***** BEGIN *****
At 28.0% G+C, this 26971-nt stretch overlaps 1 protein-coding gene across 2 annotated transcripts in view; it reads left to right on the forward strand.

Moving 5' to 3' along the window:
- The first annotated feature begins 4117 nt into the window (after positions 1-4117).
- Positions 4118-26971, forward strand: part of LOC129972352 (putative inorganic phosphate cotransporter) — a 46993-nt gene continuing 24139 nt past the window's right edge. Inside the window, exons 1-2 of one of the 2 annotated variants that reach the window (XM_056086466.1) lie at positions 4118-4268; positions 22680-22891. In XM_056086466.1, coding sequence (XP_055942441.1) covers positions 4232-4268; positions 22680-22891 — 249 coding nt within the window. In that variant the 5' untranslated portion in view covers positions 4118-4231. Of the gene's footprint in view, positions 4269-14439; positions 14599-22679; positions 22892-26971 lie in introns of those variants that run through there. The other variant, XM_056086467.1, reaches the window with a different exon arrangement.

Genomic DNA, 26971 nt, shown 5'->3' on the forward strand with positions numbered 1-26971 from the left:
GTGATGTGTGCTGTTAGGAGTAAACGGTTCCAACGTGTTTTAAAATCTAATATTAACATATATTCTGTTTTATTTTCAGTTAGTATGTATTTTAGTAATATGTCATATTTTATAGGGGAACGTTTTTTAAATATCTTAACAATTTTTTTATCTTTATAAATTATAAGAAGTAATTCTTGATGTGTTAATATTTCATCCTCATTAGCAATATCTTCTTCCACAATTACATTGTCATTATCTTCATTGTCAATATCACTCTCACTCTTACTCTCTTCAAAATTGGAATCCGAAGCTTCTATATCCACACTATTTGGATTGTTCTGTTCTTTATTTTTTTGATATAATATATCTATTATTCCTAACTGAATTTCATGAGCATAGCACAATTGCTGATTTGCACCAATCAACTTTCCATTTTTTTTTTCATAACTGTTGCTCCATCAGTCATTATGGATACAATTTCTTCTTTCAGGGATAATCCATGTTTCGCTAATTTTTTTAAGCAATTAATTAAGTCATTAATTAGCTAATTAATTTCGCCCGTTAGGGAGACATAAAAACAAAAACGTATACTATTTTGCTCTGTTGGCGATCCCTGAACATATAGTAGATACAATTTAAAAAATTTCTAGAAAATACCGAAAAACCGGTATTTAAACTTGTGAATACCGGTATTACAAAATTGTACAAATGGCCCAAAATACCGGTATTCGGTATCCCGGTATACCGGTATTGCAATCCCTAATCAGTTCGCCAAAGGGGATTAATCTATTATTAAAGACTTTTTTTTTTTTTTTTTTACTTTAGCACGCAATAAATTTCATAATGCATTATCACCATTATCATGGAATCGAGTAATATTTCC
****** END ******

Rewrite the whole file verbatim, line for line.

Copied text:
At 28.0% G+C, this 26971-nt stretch overlaps 1 protein-coding gene across 2 annotated transcripts in view; it reads left to right on the forward strand.

Moving 5' to 3' along the window:
- The first annotated feature begins 4117 nt into the window (after positions 1-4117).
- Positions 4118-26971, forward strand: part of LOC129972352 (putative inorganic phosphate cotransporter) — a 46993-nt gene continuing 24139 nt past the window's right edge. Inside the window, exons 1-2 of one of the 2 annotated variants that reach the window (XM_056086466.1) lie at positions 4118-4268; positions 22680-22891. In XM_056086466.1, coding sequence (XP_055942441.1) covers positions 4232-4268; positions 22680-22891 — 249 coding nt within the window. In that variant the 5' untranslated portion in view covers positions 4118-4231. Of the gene's footprint in view, positions 4269-14439; positions 14599-22679; positions 22892-26971 lie in introns of those variants that run through there. The other variant, XM_056086467.1, reaches the window with a different exon arrangement.

Genomic DNA, 26971 nt, shown 5'->3' on the forward strand with positions numbered 1-26971 from the left:
GTGATGTGTGCTGTTAGGAGTAAACGGTTCCAACGTGTTTTAAAATCTAATATTAACATATATTCTGTTTTATTTTCAGTTAGTATGTATTTTAGTAATATGTCATATTTTATAGGGGAACGTTTTTTAAATATCTTAACAATTTTTTTATCTTTATAAATTATAAGAAGTAATTCTTGATGTGTTAATATTTCATCCTCATTAGCAATATCTTCTTCCACAATTACATTGTCATTATCTTCATTGTCAATATCACTCTCACTCTTACTCTCTTCAAAATTGGAATCCGAAGCTTCTATATCCACACTATTTGGATTGTTCTGTTCTTTATTTTTTTGATATAATATATCTATTATTCCTAACTGAATTTCATGAGCATAGCACAATTGCTGATTTGCACCAATCAACTTTCCATTTTTTTTTTCATAACTGTTGCTCCATCAGTCATTATGGATACAATTTCTTCTTTCAGGGATAATCCATGTTTCGCTAATTTTTTTAAGCAATTAATTAAGTCATTAATTAGCTAATTAATTTCGCCCGTTAGGGAGACATAAAAACAAAAACGTATACTATTTTGCTCTGTTGGCGATCCCTGAACATATAGTAGATACAATTTAAAAAATTTCTAGAAAATACCGAAAAACCGGTATTTAAACTTGTGAATACCGGTATTACAAAATTGTACAAATGGCCCAAAATACCGGTATTCGGTATCCCGGTATACCGGTATTGCAATCCCTAATCAGTTCGCCAAAGGGGATTAATCTATTATTAAAGACTTTTTTTTTTTTTTTTTTACTTTAGCACGCAATAAATTTCATAATGCATTATCACCATTATCATGGAATCGAGTAATATTTCC